Ideas, businesses and companies that have no template hear the word “no” a lot. What mindset does it take to bet on the ventures that are considered to be on the fringe? Why is entrepreneurship so similar to poker? How do you get people to buy into an idea that requires a leap in forward-vision? On this episode, Bullpen co-founder Paul Martino shares his journey and the insights behind his greatest successes.
If the people with the money have that level of certitude about a future, you know you gotta bet the other way. –Paul Martino
There’s three kinds of people in venture capital, people pickers, product pickers and market pickers.
Acquisitions tend to go well when there’s a piece of human talent that can be used to accelerate the plan.
We are way better at hacking the past than hacking the future.
At the start of the show, Paul shares the legendary story of a chance meeting with Mark Maples and the impact Bill Campbell had on Silicone Valley. Next, he shared on going to grad school because it was hard to start a company as a 20 year old back in the early and mid 90s. We also talked about the kind of ventures Bullpen likes to invest in and why they believe in backing the outsiders. Paul also shared a legendary story about how Sylvester Stallone wrote the script for Rocky in 48 hours. Towards the end of the show, he talked about what he learned with his venture Tribe, and future plans for Bullpen.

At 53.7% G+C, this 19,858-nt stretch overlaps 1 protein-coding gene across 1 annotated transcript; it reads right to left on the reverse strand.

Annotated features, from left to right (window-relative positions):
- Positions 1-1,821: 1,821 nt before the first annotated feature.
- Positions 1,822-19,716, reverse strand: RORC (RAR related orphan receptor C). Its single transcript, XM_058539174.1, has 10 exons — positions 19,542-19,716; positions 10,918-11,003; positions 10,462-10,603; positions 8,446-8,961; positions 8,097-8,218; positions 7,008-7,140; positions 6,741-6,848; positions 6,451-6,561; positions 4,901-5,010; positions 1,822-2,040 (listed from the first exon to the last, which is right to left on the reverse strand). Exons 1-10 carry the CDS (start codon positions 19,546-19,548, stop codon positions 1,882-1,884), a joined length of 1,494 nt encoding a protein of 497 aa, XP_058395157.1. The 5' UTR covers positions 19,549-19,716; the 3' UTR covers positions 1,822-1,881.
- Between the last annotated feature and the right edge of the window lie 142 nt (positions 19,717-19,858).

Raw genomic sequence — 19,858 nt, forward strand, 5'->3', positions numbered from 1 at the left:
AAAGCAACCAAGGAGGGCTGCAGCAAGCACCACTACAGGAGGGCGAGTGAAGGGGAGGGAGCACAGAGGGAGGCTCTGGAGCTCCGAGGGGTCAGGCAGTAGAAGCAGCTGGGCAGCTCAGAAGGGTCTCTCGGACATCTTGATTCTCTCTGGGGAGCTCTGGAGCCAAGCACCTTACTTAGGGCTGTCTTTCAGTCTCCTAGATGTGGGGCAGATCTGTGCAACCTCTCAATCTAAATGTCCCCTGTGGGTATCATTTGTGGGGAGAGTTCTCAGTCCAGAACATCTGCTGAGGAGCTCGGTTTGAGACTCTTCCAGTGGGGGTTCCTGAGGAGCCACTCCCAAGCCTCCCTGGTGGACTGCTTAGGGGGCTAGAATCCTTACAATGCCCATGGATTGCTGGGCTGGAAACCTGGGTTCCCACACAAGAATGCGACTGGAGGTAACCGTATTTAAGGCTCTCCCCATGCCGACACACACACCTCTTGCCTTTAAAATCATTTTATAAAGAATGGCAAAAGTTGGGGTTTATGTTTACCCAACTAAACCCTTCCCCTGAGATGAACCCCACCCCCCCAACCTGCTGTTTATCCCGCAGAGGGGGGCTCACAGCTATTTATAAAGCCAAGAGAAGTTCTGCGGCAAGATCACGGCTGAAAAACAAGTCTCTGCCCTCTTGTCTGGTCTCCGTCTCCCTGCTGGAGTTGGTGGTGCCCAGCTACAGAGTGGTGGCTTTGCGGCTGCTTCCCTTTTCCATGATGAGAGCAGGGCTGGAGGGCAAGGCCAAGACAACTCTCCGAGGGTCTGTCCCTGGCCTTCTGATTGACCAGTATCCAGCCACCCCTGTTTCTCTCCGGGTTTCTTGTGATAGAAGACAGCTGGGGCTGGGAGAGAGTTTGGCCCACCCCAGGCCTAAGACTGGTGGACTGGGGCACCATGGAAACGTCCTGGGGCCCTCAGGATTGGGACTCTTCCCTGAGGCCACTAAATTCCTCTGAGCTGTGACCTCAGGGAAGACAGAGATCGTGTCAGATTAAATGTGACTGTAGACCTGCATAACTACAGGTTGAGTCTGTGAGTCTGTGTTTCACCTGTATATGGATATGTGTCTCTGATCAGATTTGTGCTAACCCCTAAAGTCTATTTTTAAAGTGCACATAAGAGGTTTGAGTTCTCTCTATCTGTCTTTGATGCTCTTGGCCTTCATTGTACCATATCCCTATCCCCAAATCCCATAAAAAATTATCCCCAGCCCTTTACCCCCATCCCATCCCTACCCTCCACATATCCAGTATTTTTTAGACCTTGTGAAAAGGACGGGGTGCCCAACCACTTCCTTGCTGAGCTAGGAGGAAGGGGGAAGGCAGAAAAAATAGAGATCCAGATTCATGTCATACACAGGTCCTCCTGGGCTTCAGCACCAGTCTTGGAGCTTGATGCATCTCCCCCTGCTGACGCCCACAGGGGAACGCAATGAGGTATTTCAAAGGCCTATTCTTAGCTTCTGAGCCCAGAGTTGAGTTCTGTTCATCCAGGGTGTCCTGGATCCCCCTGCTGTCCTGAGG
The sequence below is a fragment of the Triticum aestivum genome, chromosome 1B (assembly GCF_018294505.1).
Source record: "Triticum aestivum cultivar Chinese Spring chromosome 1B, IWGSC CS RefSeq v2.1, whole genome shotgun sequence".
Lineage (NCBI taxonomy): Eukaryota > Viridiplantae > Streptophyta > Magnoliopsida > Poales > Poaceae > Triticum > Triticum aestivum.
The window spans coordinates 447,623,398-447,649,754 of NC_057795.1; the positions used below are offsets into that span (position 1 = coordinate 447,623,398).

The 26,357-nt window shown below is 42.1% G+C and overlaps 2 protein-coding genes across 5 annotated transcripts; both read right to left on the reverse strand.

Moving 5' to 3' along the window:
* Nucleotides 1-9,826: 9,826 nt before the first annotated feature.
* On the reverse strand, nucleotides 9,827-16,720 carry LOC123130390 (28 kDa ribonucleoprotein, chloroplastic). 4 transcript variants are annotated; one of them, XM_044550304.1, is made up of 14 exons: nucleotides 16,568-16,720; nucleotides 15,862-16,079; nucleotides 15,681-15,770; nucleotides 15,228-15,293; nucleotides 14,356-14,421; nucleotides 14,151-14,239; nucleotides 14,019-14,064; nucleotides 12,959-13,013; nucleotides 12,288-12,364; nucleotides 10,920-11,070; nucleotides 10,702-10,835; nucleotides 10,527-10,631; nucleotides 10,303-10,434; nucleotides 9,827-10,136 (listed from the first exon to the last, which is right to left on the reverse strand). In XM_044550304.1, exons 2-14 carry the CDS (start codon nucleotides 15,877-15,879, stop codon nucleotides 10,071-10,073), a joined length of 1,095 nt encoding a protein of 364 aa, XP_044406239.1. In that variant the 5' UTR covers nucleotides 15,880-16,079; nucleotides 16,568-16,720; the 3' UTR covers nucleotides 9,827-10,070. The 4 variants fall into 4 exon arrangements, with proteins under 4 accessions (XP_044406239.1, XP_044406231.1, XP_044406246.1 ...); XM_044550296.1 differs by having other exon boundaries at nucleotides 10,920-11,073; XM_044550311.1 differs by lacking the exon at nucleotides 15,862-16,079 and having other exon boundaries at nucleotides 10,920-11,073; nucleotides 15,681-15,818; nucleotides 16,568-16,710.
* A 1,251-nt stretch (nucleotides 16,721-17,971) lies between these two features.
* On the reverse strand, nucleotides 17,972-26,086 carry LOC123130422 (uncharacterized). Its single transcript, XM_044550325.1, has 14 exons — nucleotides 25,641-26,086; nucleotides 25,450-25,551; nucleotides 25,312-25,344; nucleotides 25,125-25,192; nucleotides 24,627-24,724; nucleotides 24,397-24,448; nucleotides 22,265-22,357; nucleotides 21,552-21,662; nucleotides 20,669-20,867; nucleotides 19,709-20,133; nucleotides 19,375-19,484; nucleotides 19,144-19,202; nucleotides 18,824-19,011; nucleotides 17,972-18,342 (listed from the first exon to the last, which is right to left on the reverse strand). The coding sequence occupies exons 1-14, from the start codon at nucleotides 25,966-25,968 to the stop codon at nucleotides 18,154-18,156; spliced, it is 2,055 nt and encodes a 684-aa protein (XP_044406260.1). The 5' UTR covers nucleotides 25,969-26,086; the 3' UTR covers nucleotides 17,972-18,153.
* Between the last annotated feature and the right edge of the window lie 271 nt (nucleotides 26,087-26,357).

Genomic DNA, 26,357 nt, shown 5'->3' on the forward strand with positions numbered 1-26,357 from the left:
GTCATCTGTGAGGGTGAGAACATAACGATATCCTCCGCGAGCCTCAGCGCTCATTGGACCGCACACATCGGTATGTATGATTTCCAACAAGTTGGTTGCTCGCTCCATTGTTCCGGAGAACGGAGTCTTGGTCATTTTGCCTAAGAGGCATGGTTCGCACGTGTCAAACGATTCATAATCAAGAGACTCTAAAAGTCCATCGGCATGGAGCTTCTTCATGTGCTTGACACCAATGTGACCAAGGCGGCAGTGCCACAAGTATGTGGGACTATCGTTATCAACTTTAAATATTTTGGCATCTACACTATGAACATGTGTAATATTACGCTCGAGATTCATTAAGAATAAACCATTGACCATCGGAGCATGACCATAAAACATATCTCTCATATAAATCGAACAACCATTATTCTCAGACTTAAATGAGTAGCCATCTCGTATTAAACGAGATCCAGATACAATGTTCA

Paul also shared insights on;
The temperament required in an entrepreneur
Why Silicon Valley is a herd animal
Transitioning from geek to the front office guy
How to get up from the canvas after defeat
The trough of disillusionment
The temperament required to be a good poker player is the same temperament you need to be an entrepreneur. Both require a lucky break and the ability to capitalize on it. If you want to be an entrepreneur you’ve got to play the game enough times, and when you’re coming into the game as an outsider, it’s important to have a chip on the shoulder directed to the venture ecosystem. As is the case with the game of poker, what determines whether you’re legendary or not, is what you do with the cards you’re dealt. All the failures help you put the pieces together to make the next opportunity a success.
Paul is the founder of four companies including Ahpah Software (a computer security firm acquired by InterTrust); Tribe (one of the world’s first social networks), and Aggregate Knowledge (a big data advertising attribution company acquired in 2014 by Neustar). Paul’s early online gaming innovations in multi-player user experience from almost 20 years ago are the inspiration for several of the modern social gaming offerings. He is the holder of over a dozen core patents covering social networking and big data. Go to BullPenCap.com for more information or find him on LinkedIn Linkedin.com/in/PaulJMartino.